This application proposes to use theory-driven experimental design, with advanced techniques for neural recording, data analysis, and computational modeling, to investigate the neural mechanisms, circuits, and representations underlying the perceptual process of causal inference in space and time. The multidisciplinary nature of the proposed work requires close collaboration among consortium members. The Data Science Core will facilitate this collaboration and provide the tools necessary to handle and analyze the large-scale neural data collected in the proposed experiments. To achieve these goals, the Data Science Core will rely on existing infrastructure, open standards, and open-source software as much as possible.
Aim 1 will establish a unified data standard, and data exchange and storage infrastructure, using the architecture established by the International Brain Laboratory, which stores metadata in a relational, searchable database, and experimental and processed data on a separate file server. Github will enable joint development, exchange, and documentation of the code underlying data preprocessing, processing, and analysis. To relate data to models, voltages recorded experimentally must be transformed into standardized spike times and counts, without artifacts or confounds.
Aim 2 will develop a principled, transparent, and reproducible pipeline for this preprocessing and apply it to all neurophysiological data generated in Projects B and C. The first stage will eliminate electrical and behavioral artifacts and convert voltages into spike times and local field potentials. The second stage will use a statistical model of neural activity to identify and label potential outliers. This pipeline will produce annotated and cleaned data in a standardized format that can be used to perform reliable analyses, model fitting, and hypothesis tests.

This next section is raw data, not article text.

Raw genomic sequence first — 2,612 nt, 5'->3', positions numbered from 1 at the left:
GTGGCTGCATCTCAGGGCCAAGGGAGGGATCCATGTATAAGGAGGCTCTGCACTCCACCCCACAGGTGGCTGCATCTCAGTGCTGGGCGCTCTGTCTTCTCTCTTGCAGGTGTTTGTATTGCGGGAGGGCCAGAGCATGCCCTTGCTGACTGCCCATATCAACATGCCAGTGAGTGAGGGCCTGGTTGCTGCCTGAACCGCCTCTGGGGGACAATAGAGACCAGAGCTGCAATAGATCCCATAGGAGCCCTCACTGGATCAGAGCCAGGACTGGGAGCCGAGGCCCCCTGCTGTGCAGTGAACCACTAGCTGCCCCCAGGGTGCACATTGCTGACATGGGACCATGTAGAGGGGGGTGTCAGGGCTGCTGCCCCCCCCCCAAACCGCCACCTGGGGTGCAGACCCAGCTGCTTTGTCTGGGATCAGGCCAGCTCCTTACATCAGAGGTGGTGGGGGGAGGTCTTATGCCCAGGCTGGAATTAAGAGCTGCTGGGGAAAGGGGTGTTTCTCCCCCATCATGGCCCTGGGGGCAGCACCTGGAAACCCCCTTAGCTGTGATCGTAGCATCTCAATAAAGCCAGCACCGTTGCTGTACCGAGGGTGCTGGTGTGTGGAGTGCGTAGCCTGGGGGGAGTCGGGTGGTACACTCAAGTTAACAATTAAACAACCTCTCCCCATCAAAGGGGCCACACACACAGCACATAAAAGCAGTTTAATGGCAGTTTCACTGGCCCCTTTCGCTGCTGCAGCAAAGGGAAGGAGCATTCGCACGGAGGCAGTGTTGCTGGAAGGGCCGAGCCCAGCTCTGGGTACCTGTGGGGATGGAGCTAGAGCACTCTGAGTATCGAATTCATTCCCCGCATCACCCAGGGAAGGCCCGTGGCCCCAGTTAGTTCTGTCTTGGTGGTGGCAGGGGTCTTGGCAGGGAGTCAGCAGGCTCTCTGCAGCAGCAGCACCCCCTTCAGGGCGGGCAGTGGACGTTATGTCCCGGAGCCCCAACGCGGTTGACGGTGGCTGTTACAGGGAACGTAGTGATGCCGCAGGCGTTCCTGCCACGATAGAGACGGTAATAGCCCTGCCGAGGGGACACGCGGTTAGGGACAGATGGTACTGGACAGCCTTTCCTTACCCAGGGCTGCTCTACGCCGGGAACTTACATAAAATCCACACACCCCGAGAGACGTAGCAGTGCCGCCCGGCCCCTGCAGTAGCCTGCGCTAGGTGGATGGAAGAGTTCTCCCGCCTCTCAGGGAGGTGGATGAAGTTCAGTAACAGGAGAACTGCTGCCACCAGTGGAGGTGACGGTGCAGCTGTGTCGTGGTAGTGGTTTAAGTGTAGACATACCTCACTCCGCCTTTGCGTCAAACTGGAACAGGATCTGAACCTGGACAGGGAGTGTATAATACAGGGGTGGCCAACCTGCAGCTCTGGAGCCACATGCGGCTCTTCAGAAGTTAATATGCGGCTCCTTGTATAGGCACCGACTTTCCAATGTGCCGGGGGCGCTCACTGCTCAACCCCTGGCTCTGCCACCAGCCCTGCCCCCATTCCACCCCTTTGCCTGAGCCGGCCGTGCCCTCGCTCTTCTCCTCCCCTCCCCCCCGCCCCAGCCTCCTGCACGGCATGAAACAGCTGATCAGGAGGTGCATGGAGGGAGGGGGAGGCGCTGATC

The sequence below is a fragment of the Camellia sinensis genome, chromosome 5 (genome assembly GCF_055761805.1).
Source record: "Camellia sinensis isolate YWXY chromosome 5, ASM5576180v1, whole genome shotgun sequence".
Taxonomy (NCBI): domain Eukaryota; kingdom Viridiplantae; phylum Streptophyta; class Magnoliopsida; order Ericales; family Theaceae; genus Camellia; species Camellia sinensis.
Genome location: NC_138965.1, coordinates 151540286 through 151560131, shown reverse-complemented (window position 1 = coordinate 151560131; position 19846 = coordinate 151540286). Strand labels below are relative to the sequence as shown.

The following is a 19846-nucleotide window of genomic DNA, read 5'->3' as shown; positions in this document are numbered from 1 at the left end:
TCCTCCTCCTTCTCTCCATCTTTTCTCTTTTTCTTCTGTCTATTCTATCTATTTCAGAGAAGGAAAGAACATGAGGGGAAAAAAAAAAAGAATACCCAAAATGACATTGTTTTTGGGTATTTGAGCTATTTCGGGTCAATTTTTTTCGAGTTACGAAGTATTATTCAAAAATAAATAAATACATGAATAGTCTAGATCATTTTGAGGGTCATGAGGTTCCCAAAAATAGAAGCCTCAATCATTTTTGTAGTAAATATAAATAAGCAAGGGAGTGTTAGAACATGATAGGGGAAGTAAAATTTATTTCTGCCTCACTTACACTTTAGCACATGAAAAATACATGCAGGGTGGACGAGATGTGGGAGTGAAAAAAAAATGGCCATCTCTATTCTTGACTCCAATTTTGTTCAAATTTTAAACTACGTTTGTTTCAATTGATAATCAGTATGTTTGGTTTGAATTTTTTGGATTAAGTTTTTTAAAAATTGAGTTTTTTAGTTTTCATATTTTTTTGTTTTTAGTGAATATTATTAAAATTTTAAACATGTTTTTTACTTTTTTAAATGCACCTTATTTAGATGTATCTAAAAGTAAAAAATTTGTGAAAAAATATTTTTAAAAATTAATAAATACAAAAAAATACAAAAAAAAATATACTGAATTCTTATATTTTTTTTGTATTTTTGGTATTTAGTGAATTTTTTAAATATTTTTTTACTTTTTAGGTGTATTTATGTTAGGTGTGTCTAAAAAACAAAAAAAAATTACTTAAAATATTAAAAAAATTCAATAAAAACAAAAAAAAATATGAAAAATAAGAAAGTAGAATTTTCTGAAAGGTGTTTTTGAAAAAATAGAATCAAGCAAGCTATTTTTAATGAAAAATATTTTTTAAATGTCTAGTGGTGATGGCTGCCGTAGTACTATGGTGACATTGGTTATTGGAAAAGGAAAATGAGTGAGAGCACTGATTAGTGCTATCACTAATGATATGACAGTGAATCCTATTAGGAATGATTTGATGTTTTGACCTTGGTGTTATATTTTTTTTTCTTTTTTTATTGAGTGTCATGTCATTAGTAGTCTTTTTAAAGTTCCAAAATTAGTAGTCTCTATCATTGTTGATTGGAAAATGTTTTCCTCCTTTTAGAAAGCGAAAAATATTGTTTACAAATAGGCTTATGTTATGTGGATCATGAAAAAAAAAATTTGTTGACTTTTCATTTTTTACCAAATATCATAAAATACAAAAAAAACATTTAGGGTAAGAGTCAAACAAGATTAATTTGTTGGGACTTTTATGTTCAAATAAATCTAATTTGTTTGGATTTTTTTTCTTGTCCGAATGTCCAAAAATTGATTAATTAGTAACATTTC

Aim 3 will combine cutting-edge methods and convert them to software tools that can be reliably applied to new data. Most of this effort will be applied to variants of latent- state discovery techniques that jointly fit the influence of stimuli, model-driven hypothesized latent states, and unobserved latent states such as slow fluctuations. The central work of this aim is to implement those tools, help the team apply them to the data generated by the collaboration, and refine them for public use.
Aim 4 is to share the experimental data with the wider research community by uploading the relevant portions of the data to public and freely accessible repositories. Code, documentation, and use cases will be made public on Github. The use of standard data structures, open standards, and open-source software will ensure barrier-free access, ease of use, and reproducibility for neuroscience researchers. With the help of a full-time data scientist hired to manage these efforts, the Data Science Core will build on established data storage and analysis standards and methods to produce cleaned and standardized data that our consortium can use to close the loop between theory and experiments. By sharing code, use cases, and data with other researchers, this project will also improve and extend these resources for future use by others.

National Institute of Health (NIH)
National Institute of Neurological Disorders and Stroke (NINDS)
Research Program--Cooperative Agreements (U19)
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Special Emphasis Panel (ZNS1)
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University of Rochester
United States
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